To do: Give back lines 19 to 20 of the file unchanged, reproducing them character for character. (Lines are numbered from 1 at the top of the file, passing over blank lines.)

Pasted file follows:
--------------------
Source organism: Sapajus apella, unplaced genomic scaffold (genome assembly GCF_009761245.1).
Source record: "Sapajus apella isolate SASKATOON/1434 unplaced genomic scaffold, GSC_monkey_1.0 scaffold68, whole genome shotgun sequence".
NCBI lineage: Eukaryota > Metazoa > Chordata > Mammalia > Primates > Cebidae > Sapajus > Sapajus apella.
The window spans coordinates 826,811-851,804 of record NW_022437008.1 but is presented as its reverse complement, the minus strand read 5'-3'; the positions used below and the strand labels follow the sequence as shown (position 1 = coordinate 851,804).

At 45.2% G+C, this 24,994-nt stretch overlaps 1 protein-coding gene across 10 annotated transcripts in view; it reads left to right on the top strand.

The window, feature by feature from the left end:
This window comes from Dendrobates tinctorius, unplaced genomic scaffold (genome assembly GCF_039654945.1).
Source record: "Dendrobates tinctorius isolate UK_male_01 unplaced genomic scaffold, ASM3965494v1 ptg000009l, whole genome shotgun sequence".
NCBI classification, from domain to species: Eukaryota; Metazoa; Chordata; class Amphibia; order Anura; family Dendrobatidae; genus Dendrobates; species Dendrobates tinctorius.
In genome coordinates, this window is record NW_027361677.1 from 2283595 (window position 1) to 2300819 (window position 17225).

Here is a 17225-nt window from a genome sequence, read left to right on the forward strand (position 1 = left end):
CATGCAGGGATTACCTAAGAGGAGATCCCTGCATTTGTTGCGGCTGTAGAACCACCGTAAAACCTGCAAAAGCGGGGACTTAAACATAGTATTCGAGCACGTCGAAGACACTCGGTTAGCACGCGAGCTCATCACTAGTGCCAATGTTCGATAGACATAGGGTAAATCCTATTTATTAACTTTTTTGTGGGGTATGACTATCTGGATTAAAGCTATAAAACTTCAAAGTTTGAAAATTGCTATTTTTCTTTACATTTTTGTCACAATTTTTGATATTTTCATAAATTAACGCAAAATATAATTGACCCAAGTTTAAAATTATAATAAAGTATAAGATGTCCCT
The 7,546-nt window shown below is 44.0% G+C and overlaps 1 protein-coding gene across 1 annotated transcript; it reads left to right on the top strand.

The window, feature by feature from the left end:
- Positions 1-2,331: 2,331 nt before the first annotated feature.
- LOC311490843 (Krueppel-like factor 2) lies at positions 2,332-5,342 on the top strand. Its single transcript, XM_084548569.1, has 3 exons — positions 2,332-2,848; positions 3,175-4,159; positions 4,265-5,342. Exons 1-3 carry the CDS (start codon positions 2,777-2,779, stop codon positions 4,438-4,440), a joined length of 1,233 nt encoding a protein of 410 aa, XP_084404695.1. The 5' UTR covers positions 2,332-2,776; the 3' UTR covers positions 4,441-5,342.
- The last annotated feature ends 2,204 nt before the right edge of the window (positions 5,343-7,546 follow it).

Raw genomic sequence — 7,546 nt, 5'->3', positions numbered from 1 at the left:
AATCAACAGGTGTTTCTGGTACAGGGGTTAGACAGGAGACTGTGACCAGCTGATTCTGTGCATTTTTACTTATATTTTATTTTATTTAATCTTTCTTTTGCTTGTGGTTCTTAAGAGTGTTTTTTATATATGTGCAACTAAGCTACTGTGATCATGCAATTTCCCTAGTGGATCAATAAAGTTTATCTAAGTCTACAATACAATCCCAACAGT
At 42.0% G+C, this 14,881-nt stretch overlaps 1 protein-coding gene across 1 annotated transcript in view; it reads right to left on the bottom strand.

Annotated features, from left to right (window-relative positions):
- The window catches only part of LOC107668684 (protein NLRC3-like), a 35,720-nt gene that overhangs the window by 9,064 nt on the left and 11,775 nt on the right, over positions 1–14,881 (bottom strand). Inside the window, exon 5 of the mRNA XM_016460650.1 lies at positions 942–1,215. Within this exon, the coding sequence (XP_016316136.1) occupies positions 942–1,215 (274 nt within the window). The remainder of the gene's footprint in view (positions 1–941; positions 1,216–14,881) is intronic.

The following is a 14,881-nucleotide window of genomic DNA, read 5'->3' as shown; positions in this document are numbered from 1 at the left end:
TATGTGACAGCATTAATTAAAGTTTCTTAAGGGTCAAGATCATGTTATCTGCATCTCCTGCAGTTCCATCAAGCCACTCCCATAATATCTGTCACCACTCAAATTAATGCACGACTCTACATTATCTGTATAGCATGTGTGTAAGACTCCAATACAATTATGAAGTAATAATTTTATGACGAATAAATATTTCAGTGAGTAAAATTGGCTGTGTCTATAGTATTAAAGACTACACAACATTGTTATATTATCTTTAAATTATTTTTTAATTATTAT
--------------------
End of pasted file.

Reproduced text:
AATCAACAGGTGTTTCTGGTACAGGGGTTAGACAGGAGACTGTGACCAGCTGATTCTGTGCATTTTTACTTATATTTTATTTTATTTAATCTTTCTTTTGCTTGTGGTTCTTAAGAGTGTTTTTTATATATGTGCAACTAAGCTACTGTGATCATGCAATTTCCCTAGTGGATCAATAAAGTTTATCTAAGTCTACAATACAATCCCAACAGT
At 42.0% G+C, this 14,881-nt stretch overlaps 1 protein-coding gene across 1 annotated transcript in view; it reads right to left on the bottom strand.